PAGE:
The standing charge on your business gas and electricity bill is the amount you pay each month to cover the cost of physically supplying energy to your premises, and keeping it connected to the energy network.
The amount you pay in standing charges will be affected by the type of business energy contract you’re on, as rates vary between fixed and variable contracts.
If you’re on a fixed energy contract, your supplier could price your standing charge either as pence per day or pounds per month. All electricity contracts include some sort of standing charge - there are currently no ‘zero standing charge’ electricity tariffs available.
Some gas contract offers can have a unit rate and no standing charge, but these tariffs tend to have higher unit rates than other offers. Also, standing charges tend to be the same regardless of the length of the contract.
So, if you take out a 24-month, fixed-term gas contract, for example, the numbers could breakdown as follows:
With standing charge: Unit rate 2.1022, group standing charge £36.43 per day. Total annual costs: £60,638.22
Without standing charge: Unit rate 2.7189. Total annual costs: £61,222.52
Or, if you sign up to a 36-month fixed deal, you could expect to pay the following:
With standing charge: Unit rate 2.1118, group standing charge £36.43 per day. Total annual costs: £60,854.41
Without standing charge: Unit rate: 2.7281. Total annual costs: £61,436.46
Actual charges for both gas and electricity vary from one supplier to the next. Some suppliers have a higher unit rate and a lower standing charge, while others vice versa. For electricity, the standing charges for a large business customer could range between £0.86 and £2.52 per day.
If you’re a large energy user on a flexible contract, it’s likely that you’ll have your standing charges as a pass-through cost - this is a fee paid to other companies who operate and maintain the energy network.
These costs are the same for all suppliers, and they always appear on the DUoS or gas transportation charges on your bill. The charges could fluctuate during the course of your contract, in line with changes to DUoS and gas transportation charges. Your supplier might also change their management fee on a per-meter basis rather than as a £/MWh cost.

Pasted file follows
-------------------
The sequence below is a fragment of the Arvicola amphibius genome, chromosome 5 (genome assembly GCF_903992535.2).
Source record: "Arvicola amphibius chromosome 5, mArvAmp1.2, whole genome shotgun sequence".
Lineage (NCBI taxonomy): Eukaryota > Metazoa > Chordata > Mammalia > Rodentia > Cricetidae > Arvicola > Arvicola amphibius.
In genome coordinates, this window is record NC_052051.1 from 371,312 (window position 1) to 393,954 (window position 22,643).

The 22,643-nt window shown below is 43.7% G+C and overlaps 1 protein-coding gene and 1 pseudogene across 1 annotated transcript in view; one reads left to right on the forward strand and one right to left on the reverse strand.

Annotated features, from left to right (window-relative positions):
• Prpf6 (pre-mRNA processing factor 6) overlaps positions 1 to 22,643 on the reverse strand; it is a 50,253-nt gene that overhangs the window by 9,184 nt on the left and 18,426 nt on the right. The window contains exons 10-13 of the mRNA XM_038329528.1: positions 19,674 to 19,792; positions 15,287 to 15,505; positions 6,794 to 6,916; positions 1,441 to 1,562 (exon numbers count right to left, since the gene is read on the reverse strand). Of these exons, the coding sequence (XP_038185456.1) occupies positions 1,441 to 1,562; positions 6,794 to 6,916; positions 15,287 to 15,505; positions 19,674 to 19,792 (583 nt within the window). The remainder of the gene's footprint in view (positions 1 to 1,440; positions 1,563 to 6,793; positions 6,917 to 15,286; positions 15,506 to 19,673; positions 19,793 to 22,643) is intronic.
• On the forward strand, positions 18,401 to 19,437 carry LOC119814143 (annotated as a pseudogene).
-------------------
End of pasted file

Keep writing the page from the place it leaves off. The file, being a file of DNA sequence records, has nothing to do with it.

If you run a seasonal business that only operates for part of the year, or if you take time off your business for holidays or weekends, you might want to consider a no standing charge tariff so that you don’t end up paying for gas and electricity during the periods when you’re not using any.
Comparing business energy tariffs with no standing charges could help to cut your business energy costs.
The main advantage of a no standing charge tariff is that you only pay for the gas and electricity you actually use. If you don’t use any energy for a long period of time, you won’t be charged anything. On the other hand, if you’re on a tariff that does include a standing charge, you’ll pay a daily fee for gas and electricity even on days when you don’t use it.
The unit rates on tariffs with no standing charges are usually higher than on those that include a standing charge, but this rate often comes down after you’ve used a certain amount of gas and electricity. This means it could be a good option if your business operates from more than one premises.
Although it’s easy to assume that tariffs with no standing charge are cheaper, because they cut out the daily fee, this isn’t necessarily the case. Unit rates on this type of tariff tend to be more expensive than on tariffs that include a standing charge, so you might actually end up paying more every month, especially if you’re a high to medium usage customer.
If you’re still unsure whether your business could benefit from an energy plan with no standing charges, give our energy experts here at MoneySuperMarket a call on 0800 088 6986.
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